# Homework Help: Critique My proof:

1. Jan 4, 2012

### Miike012

I am going to make this my official thread directly for my proof questions so I dont have to keep making new threads. And sorry if my questions all seem redundant because I realize that they do but I really want to better my proof writing and understand how to write proofs so thank you for everyone who has tryed to help.

Anyways first proof:
Im starting off with something easy because right now I am more focused on concentraiting on the correct syntax and verbage and what not that I should use.

I want to show that f(x) → a^2 near a.

Proof:
For every ε>0 there is a δ>0 such that for all x, excluding x = a, if |x-a|< δ then
|f(x) - a^2|< ε
I am starting my proof off with a definition which states important facts namely ε and δ must be greater than zero for ALL x and at the same time explaining what must be true if we expect the limit to exist. In general is this how proofs are normally started by briefly explaining what must be true?

|f(x) - a^2| < ε = |x^2 - a^2| < ε = |x+a||x-a| < ε.
For something as easy as this, is it necessary to go step by step from simplifying |f(x) - a^2| to |x+a||x-a|?

|x| - |a| ≤|x-a|< δ1, |x|<δ1 + |a|, |x+a|≤|x| + |a|< δ1 + 2|a| and consequently |x+a||x-a|<|x+a|(2|a|+δ1).
Do I have to add an explanation of why I started the new line with |x| - |a| ≤|x-a|< δ1?

Thus for |x^2 - a^2|<ε we have |x-a| < ε/(2|a| + δ1) for |x-a| = min(δ1,ε/(2|a| + δ1).

Anyways some suggestion on how to better improve writing proofs would be appreciated

2. Jan 4, 2012

### TheFurryGoat

In these ε-δ-proofs you often find the suitable δ after going through the proof without knowing it, i.e. you find an inequality binding ε and δ, solve for δ and assume this holds from the beginning of your proof. It's hard to explain, but you'll see it in the end.

At this part you should list your assumptions etc. for instance: for any ε>0 choose δ=... (you'll find it in the proof). Now suppose |x-a|<δ ...
I don't think it is necessary to go step by step, but it "looks" like your starting from what you are about to prove.
I prefer to just go on without ε for a while:

|f(x) - a^2| = |x^2 - a^2| = |x+a||x-a| < |x+a|δ.
Just mention that "to estimate |x|, we notice that..."
For this part, I would like to estimate δ:

|f(x) - a^2| = |x^2 - a^2| = |x+a||x-a| < |x+a|δ < δ(δ+2|a|).

Now make an extra estimate: δ <= 1; if it is not, then we reduce it to such. Notice we have to remember this in the final choice of δ.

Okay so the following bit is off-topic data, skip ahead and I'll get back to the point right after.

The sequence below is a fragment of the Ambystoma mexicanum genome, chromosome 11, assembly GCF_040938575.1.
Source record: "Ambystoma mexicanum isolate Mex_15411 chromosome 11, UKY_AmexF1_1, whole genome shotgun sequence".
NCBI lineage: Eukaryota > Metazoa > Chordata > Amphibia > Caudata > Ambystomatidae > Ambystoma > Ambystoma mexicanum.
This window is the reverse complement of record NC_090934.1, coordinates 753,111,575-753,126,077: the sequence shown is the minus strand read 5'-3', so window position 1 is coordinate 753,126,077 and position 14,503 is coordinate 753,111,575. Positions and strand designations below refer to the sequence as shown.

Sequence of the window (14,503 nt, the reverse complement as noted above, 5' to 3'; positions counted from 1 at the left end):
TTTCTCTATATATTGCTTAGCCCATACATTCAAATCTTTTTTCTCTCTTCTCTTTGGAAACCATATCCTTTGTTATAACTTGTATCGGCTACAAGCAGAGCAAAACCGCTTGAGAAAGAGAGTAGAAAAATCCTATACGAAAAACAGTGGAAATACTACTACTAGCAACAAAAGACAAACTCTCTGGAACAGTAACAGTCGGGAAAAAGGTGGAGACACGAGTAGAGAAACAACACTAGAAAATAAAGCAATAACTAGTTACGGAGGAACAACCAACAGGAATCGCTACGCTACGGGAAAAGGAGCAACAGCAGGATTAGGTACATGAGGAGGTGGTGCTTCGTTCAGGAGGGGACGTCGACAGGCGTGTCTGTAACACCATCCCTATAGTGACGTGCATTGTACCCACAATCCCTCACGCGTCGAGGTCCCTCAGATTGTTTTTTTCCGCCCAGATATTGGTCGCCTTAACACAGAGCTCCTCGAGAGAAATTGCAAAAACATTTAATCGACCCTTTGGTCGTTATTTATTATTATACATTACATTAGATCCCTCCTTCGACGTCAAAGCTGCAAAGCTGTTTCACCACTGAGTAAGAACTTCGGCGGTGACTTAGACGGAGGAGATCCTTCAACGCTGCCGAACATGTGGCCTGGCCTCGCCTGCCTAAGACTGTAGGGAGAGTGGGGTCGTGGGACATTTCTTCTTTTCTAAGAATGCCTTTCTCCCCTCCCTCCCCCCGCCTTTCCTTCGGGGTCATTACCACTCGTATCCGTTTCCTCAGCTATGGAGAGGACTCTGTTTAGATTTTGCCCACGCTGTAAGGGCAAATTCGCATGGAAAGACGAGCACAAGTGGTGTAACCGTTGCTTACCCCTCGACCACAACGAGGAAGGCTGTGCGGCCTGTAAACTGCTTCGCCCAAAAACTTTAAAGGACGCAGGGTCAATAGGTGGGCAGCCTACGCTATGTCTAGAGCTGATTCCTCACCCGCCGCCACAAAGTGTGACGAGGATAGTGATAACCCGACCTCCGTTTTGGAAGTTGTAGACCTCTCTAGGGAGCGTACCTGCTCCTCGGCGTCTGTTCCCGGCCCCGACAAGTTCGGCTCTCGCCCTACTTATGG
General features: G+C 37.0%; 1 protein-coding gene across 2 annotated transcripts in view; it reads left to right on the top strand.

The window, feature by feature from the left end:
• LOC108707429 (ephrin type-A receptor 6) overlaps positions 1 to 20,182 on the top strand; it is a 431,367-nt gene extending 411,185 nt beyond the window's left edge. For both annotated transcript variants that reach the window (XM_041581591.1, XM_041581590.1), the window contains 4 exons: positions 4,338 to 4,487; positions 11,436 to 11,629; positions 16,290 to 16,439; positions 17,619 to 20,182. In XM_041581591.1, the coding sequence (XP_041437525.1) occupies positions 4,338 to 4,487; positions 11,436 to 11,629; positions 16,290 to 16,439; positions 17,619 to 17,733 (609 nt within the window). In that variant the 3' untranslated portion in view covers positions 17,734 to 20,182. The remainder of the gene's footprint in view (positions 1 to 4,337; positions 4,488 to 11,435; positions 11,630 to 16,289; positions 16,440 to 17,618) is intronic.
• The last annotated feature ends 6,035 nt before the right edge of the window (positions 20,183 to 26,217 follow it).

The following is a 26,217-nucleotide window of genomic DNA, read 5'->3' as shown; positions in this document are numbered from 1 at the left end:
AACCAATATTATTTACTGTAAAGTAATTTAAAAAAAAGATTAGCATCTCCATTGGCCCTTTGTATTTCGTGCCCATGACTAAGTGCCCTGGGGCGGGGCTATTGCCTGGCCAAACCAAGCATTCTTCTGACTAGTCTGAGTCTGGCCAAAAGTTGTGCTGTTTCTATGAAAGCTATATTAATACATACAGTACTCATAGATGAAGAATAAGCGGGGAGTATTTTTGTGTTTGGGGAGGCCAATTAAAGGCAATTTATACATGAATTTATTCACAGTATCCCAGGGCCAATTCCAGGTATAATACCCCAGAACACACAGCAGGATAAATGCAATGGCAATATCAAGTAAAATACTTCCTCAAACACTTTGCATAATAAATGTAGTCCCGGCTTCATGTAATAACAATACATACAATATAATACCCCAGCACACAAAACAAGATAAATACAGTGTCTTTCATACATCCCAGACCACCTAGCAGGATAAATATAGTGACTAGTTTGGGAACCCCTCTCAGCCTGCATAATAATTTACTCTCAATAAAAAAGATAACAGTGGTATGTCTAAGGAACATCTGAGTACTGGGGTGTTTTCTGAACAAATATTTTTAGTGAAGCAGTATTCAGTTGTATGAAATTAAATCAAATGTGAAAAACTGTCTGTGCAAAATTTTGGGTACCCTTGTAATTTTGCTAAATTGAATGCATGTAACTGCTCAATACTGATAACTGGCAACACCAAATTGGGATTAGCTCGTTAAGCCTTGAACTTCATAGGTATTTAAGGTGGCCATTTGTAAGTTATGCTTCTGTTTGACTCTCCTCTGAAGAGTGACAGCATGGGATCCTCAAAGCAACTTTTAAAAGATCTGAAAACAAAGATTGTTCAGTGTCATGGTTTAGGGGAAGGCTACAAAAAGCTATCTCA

δ(δ+2|a|) <= δ(1+2|a|)
Now we just solve the inequality δ(1+2|a|) <= ε <=> δ <= ε/(1+2|a|) (There are strict inequalities in the proof, so equality is allowed.)
So we conclude: For any ε > 0 we choose δ = min{ ε/(1+2|a|) , 1}. You can make the guess in the beginning that this choice suffices and then show that it actually does.

3. Jan 4, 2012

### SammyS

Staff Emeritus
This theorem requires a somewhat different sort of proof than the theorem in your thread: "Not understanding simple proof". Also, in my reply to that thread, all of the text displayed in red is to help you understand some of the elements of that proof. They would not usually be included in a formal proof.

This may be an oversight on your part, but you didn't state anywhere in this thread what the definition of f(x) is, although a person reading the original post can figure what you probably intended it to be.

So, I take it that you want to prove that f(x) → a2 for values of x near a, for the function, f(x) = x2 .

This can be stated in briefer form as:
Prove: $\displaystyle \lim_{x\,\to\,a}\,x^2=a^2\,.$​

What is it that you need to prove?
You need to prove the following.

For an arbitrary ε > 0, there exists δ > 0, such that for any x that satisfies 0 < |x-a| < δ, it's true that |x2 - a2| < ε .​

It may be helpful for you to see how this works for two or three different values of a: 0, 3, -2. For each of these, try a few values for ε, perhaps, ε = 1, ε = 1/16 , ε = 0.01. For each of these combinations, find a suitable δ .
This exercise is not necessarily needed for this proof in specific. But, hopefully it will help you understand some of the interplay between δ and ε in the definition of the limit of a function.​

The way these proofs are usually started is:

Let ε > 0.

Then you define a δ. ( δ usually some expression which depends upon ε. The way you find what will work for δ is not usually shown in the proof. However, this is where the lion's share of the work is when you do a proof. )

After you state what δ is, you then proceed with:

Consider x such that 0 < |x-a| < δ .

Now you do some algebra, and eventually come up with |x2-a2| < ε.

* * * * * * * * * * * * * * * * * * * * *
How do you come up with an expression for δ ?

As you show in your proof, |x2-a2| = |x-a|∙|x+a|

The goal here is to have a "bound" on |x+a| . Suppose we can show that |x+a| < B, where B is some number. Then we would have
|x-a| < δ​
and
|x+a| < B​
So that
|x-a|∙|x+a| < B∙δ​
Therefore, if we let δ = ε/B, we have |x-a|∙|x+a| < B∙(ε/B) = ε .

How do we find that bound on |x+a| ?

We already know that we will require |x-a| < δ. do some algebra on this:
-δ < x-a < δ

2a - δ < x+a < 2a + δ          (Added 2a to each part)

-(2|a| + δ) ≤ 2a - δ < x+a < 2a + δ ≤ 2|a| + δ

|x+a| < 2|a| + δ ​

So you can choose δ so that δ(2|a| + δ) = ε . Solve this for δ, remembering that δ must be positive.

If you don't like solving that quadratic equation for δ, you could put some restriction on δ, such as δ ≤ 1.

Then you would know that |x-a| ≤ 1 . Following the same algebraic steps, that gives |x+a| ≤ 2|a| + 1. That would result in δ(2|a| + 1) = ε, which is easily solved for δ . Use the "min" function to make sure that δ ≤ 1 .

4. Jan 4, 2012